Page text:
Wind power requires wind mills which are built with steel, concrete, and rare earth metals. Same with hydropower, which needs dams and turbines. Geothermal power and biomass also need turbines and engines; and what’s more is that unlike solar, wind and hydro power, these two energy sources tend to be used at a rate faster than they can be renewed. So even though the source of the energy is renewable, it doesn’t renew quickly enough. After all, trees are biomass, and until oil became the primary energy source, deforestation was a very real concern.
The truth is, there’s no horn of plenty when it comes to energy, and at our current usage, even if the entire planet switched to 100% solar power tomorrow, we will eventually run out of energy. It might take longer and damage the environment less (except for heating up the planet), but it will happen. So ‘renewable,’ ‘sustainable,’ and ‘green’ are serious misnomers when talking about even the most politically correct of energy sources. At best, we can say that alternative energy sources are more efficient and clean — but win/win solutions, they are not.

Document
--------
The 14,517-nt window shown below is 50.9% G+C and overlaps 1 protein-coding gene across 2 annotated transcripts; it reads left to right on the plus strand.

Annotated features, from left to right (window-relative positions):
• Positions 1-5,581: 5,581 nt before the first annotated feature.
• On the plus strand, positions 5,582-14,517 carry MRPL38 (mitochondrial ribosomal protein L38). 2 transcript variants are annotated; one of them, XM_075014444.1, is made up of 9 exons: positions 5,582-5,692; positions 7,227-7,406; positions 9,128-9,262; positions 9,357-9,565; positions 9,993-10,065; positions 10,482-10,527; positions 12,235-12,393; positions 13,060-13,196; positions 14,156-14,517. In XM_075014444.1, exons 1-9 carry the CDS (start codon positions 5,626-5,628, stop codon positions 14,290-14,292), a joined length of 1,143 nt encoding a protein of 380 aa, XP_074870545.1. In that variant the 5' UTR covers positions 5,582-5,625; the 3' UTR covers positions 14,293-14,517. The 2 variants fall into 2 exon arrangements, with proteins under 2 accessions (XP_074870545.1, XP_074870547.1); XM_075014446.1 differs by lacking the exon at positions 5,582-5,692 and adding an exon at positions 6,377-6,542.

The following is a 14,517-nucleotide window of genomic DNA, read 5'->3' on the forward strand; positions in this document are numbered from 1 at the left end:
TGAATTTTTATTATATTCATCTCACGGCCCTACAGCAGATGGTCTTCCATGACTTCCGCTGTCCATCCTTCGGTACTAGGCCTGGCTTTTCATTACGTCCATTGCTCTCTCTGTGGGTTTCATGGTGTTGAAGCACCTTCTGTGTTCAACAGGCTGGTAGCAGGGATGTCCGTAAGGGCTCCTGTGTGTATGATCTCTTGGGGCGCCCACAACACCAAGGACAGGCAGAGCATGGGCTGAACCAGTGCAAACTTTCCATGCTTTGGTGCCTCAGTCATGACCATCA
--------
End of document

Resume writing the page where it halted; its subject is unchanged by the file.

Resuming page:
Now, it could be that some magical new technology will be invented that’s made from abundant elements like carbon and hydrogen, doesn’t create heat as a byproduct, and uses sunlight as an energy source. But until we can plug in our iPhones into ficus trees, it’s better if we just assume that won’t happen.
The Wall Street Journal has an article about a company called Continental Resources that found about 4 billion barrels of proven oil reserves in the mountains of North Dakota and Montana. That’s about a fifth of current proven oil reserves in the country, and is one of the reasons why America is now the 3rd oil producer in the world, behind Russia and Saudi Arabia. We produce about 5.5 million barrels of oil per day; Russia does 9.7 and Saudi Arabia, 8.9. However, the founder and CEO of Continental Resources, Harold Hamm (not related to Jon Hamm), thinks there are actually not just 4 billion barrels of oil in those mountains, but probably more like 24 billion. All this new oil is being found and extracted due to technological advances, without which the oil might as well not be there.